Issue Background

Truck Size & Weight

Small business truckers oppose efforts by major motor carriers and shippers to increase truck size and weight limits. Not only are there significant infrastructure and safety concerns with bigger and heavier trucks, but increases will shift costs like fuel, equipment, and insurance onto small business carriers.

Higher Costs for Small Businesses.

Higher limits will lead to higher operating and equipment costs for small business truckers. It is important to note that any size or weight ceiling soon becomes the de facto standard, forcing truckers to upgrade to remain competitive. While large fleets can absorb these increased costs or segment out a portion of their fleet to serve heavier loads, small business truckers lack that luxury. Increased costs include:

Purchasing new trailers to handle heavier weights if existing trailers cannot be upgraded. Cost will range close to $100,000 for two new trailers.
Fuel costs rise due to heavier weight. Shippers unlikely to increase compensation to cover these additional costs. Costs also rise when the truck hauls less than 97,000 lb. loads due to added weight of equipment.
Truckers must pay greater insurance premiums, more expensive repair bills, and will see their truck equipment, especially safety-critical equipment like brakes and tires, deteriorate at a faster rate. More repairs mean more down-time for the truck, pulling the small trucker off the road and from making money.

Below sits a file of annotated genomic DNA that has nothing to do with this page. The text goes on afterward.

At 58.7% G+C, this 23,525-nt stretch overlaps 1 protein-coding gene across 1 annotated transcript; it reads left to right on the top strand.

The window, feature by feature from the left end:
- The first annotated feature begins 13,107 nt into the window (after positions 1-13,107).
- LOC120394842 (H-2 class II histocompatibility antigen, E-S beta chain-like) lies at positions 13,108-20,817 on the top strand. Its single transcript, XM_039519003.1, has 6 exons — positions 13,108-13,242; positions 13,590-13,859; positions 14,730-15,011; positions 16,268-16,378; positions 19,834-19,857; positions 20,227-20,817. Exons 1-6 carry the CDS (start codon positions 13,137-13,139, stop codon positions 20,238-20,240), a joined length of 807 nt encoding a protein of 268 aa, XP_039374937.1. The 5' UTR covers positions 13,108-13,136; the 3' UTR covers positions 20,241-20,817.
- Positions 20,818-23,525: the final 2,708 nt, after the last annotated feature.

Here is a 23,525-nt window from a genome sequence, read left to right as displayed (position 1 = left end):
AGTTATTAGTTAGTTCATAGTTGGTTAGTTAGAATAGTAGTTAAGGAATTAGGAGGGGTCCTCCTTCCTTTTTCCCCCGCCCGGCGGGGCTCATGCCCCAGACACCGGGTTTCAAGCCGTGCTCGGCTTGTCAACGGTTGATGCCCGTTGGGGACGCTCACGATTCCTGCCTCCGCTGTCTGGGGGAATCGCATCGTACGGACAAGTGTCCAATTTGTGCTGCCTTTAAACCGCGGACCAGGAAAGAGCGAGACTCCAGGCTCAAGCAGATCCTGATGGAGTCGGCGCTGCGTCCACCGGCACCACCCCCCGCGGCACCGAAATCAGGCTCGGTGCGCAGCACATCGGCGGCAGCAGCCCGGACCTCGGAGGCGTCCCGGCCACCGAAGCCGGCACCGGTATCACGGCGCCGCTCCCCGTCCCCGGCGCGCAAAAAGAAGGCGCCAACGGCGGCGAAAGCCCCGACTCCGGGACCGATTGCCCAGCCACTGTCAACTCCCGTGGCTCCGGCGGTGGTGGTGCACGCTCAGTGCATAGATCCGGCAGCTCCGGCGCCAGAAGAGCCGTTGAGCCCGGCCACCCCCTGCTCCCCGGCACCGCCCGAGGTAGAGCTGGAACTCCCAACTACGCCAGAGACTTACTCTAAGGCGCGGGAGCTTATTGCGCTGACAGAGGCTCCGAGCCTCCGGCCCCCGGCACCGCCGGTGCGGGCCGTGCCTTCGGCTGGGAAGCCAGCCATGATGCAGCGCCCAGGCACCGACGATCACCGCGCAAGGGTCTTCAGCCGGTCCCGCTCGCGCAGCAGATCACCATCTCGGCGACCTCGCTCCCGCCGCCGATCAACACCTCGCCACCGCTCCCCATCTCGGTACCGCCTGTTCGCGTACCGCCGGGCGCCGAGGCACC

Past TSW increases have served as a reason to increase taxes and fees on all trucks, including those not operating at the new limits, and with no guarantee that the funds would be directed at improving highways. No shipper is going to feel the burden of these new costs.

Increasing Safety Challenges.

OOIDA’s members have an average of more than two decades behind the wheel and two million miles driven without a DOT reportable accident. They know that the increased weight and greater length of these vehicles results in a direct negative impact on vehicle stability, mobility, and maneuverability due to real-world operating experience – actual loads, real traffic, bad weather, poor road conditions, and steep grades.

The 6th-axle on a 97,000 lb. truck adds weight and does not solve braking problems.
Driving a heavier vehicle increases stress and impacts how the vehicle behaves around other vehicles.
There is no requirement for entry-level drivers to complete behind-the-wheel training.

Greater Infrastructure Damage.

Increasing truck size and weight limits would accelerate the deterioration of the nation's highways and bridges and increase our nation’s infrastructure deficit.

In addition to the amplified damage to roadways and bridges, the 6th axle boosts the damage to road surfaces related to “scuffing” - where the vehicle’s tires drag across the road surface when turning. This is especially common on local roads and streets when vehicles turn in and out of factories, warehouses, and truck stops.
As the size and weight of vehicles increase, the number of highways and bridges that are able to accommodate them become fewer. Factories and other locations could be cut off from truck transportation due to bridge weight limits or intersections unable to handle wider turning angles of LCVs.
The already existing truck parking shortage would only get worse as LCVs take up more parking spaces.